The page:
Symptoms of IBS
- abdominal pain or cramping
- bloating and gas
- diarrhea or constipation, or both
- mucus in the stool (not blood)
- food sensitivity
- poor sleep quality
- often correlated with anxiety & depression
So what's my approach?
Many of my patients have exhausted other resources, only to have been told that they have IBS and to live with it. Perhaps they've been given Align, or it's been suggested to watch dairy consumption, lower stress levels and eat more fibre (which gets interpreted as Bran Buds), but that's usually the extent of it.
There is so much more we can do!
To understand IBS and how to heal it, we need to go back and understand the digestive system. The process of taking in, breaking down food, absorbing nutrients, and eliminating wastes is quite complex. Most NDs, including me, will acknowledge that digestive function is at the root of most health issues - it's that important.
Crucially, we must also acknowledge the relationship between mental-emotional health and digestive function. The gut is intensely innervated (connected to the brain via nerves), and also communicates with us via hormones. Did you know that 70-80% of serotonin - the happy molecule - is actually MADE in the gut. So, if your digestive tract isn't happy, you won't be happy.
Furthermore, the bacteria and other microbes that live in the digestive tract dictate all sorts of body functions, support the immune system, are involved in nutrient production, and impact the blood-brain-barrier. As well, the incredible amount of surface area of our digestive tract means that the position and structure of the organs, fascia, lymphatics, and other tissue are quite important as well. For example, if you have scar tissue from surgery the ability for things to move through the gut in that area can be impacted.
So, what's a normal bowel movement?
Information about our digestive health comes from understanding our stool. Most of us don't like or aren't used to talking about our bathroom habits, but it provides huge insight into our digestive function and overall health. Ideally, we would have 1-3 bowel movements each day, and the stool would be soft, but well-formed in the shape of a sausage. Anything that deviates from this description can give us clues about what might be out of balance.
A stool with cracks or that comes out in small bits could indicate dehydration or a lack of fibre. A stool that seems rough or fluffy often points to inflammation. People with IBS often have alternating loose stools or constipation, mucus in the stool, indigested food, and stress or lots of time spent thinking about or planning their bathroom time.
If you have blood, black tarry, or grey stool we need to consider other diagnoses.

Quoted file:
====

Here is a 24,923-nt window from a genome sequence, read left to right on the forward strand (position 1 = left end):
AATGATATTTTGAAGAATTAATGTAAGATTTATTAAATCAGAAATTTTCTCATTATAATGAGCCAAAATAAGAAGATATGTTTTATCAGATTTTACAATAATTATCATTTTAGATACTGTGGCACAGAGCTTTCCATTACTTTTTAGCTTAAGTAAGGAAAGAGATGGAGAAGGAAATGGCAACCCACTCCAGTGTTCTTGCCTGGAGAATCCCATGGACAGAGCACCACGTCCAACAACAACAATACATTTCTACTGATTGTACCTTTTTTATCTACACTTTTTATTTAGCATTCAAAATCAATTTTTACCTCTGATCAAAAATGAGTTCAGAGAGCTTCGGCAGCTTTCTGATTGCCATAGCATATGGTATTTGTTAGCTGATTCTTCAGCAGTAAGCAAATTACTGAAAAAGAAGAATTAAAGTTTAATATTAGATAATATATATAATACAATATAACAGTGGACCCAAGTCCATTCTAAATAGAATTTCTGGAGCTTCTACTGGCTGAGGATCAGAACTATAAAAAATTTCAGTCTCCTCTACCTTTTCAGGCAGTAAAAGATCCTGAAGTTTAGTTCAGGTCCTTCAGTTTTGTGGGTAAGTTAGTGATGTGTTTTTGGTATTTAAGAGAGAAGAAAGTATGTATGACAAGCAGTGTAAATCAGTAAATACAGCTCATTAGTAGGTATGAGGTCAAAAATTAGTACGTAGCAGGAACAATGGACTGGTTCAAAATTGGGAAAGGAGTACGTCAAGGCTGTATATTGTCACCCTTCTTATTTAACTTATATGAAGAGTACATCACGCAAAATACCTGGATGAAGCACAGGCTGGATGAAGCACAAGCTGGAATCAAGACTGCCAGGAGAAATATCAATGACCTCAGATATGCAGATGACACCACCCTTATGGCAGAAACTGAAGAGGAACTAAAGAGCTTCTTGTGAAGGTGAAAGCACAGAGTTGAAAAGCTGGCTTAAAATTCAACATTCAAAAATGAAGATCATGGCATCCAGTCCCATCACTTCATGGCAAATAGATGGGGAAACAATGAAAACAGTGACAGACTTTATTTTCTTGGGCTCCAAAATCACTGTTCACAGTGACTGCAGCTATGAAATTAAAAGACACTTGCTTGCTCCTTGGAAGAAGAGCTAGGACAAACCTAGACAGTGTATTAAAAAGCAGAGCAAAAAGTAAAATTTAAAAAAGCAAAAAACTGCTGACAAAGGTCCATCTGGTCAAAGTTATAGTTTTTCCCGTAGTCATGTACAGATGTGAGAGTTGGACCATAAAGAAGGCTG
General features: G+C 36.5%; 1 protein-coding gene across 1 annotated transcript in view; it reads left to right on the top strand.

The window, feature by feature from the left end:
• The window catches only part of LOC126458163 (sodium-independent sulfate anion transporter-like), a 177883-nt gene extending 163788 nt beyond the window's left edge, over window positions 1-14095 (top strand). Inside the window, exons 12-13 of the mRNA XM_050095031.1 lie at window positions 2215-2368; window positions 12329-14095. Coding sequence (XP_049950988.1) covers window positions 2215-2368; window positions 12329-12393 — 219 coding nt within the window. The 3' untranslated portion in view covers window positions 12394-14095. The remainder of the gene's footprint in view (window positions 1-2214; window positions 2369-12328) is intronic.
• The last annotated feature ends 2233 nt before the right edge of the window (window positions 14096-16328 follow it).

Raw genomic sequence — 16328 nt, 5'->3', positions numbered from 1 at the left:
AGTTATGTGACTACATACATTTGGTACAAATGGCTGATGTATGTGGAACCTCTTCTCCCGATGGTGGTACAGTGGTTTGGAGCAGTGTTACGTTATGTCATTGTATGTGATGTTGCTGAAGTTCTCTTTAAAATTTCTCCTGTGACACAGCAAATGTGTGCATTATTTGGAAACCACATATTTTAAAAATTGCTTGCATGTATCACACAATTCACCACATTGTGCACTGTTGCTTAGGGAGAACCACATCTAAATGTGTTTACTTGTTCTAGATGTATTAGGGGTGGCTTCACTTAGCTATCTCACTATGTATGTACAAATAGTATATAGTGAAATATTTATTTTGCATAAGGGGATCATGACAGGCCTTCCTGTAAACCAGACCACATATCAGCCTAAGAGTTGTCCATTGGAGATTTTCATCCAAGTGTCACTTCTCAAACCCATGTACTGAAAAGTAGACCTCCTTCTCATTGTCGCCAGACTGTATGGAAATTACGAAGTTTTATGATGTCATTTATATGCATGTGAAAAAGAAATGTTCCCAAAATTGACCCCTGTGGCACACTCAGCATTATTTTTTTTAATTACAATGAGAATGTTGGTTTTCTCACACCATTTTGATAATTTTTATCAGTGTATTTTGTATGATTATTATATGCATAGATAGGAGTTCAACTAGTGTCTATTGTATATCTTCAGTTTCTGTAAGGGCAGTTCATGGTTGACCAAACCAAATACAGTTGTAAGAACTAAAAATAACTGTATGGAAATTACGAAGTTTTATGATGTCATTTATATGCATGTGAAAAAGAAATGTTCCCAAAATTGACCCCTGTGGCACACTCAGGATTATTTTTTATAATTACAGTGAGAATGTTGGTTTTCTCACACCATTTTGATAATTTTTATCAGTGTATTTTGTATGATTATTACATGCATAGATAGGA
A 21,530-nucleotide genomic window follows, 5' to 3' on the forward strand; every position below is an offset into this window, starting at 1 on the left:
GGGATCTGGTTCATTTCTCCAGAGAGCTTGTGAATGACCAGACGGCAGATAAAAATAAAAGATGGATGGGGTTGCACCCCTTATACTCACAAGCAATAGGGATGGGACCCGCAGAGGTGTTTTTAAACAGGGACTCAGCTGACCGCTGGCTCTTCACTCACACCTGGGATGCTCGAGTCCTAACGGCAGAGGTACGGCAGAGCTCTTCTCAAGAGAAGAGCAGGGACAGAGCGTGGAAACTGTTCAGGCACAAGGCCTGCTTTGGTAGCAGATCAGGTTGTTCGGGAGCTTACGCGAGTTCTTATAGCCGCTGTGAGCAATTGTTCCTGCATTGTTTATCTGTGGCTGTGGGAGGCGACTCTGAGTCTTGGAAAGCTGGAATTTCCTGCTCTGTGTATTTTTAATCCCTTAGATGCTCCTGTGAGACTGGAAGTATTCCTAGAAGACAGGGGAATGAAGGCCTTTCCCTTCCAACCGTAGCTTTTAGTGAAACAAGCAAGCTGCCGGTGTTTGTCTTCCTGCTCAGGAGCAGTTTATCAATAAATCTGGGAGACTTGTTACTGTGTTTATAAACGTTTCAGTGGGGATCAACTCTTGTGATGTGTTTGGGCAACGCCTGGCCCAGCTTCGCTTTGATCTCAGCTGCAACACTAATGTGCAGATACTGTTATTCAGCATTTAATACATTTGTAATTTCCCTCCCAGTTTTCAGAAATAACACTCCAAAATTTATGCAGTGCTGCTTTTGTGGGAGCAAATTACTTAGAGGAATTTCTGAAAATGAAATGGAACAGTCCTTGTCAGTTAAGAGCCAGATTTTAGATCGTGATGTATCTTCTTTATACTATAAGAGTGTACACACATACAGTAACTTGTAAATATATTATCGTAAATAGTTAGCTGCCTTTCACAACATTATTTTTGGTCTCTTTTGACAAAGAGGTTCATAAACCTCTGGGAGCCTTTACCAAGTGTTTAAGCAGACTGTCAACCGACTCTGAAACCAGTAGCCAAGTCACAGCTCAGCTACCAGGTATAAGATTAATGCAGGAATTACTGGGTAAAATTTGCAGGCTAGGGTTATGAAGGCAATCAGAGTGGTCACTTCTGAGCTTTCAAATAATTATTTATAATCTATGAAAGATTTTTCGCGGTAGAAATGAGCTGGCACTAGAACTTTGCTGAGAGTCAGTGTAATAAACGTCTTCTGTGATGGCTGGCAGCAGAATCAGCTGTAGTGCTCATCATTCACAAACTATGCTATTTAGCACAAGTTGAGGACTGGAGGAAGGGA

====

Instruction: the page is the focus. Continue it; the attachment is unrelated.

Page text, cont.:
I have IBS, what can I do?
Once we appreciate your unique health story we can understand how to return balance by addressing your symptoms for immediate relief, and also the root cause in order to stay well.
Here are some of the strategies that I might suggest:
- Sleep routine
- Stress management
- Identifying which foods serve you, and which are triggers
- food sensitivities (commonly dairy, wheat)
- adequate fibre -> I like flax & chia seeds over wheat bran
- peppermint tea and oil can be helpful
- sometimes low FODMAP, or low sugar
- being mindful of caffeine and alcohol
- Balancing the microbiome (e.g. probiotics)
- occasionally this warrants functional stool testing to assess the bacteria and look for parasites or yeast
- Daily movement
- Structural manipulation (often with referral to an Osteopath)
- Addressing anxiety & depression
- Digestive support like enzymes, apple cider vinegar, bitter herbs
- Peppermint or chamomile tea for soothing
Clearly, there is a lot that can be done to determine the cause and stimulate healing of the digestive system. Canada actually has high prevalence of IBS compared to the rest of the world, with about 18% of the population being affected at any one time. Over 5 million people might be impacted, but the exact numbers are difficult to obtain because there is huge variation in the number of people that report symptoms of IBS versus the number of people with a definitive diagnosis (1). Even more impactful is the reported difference to quality of life in those with IBS. 70% of IBS sufferers report that their symptoms interfere with their daily lives - including missing work or school and experiencing fatigue or pain (2).
One thing to note is that in children, anxiety, depression and stress often present as digestive symptoms.
It's important to recognize that you don't need to suffer in silence. You deserve better. You deserve health.
P.S. April was IBS Awarness month... so I'm a little late. haha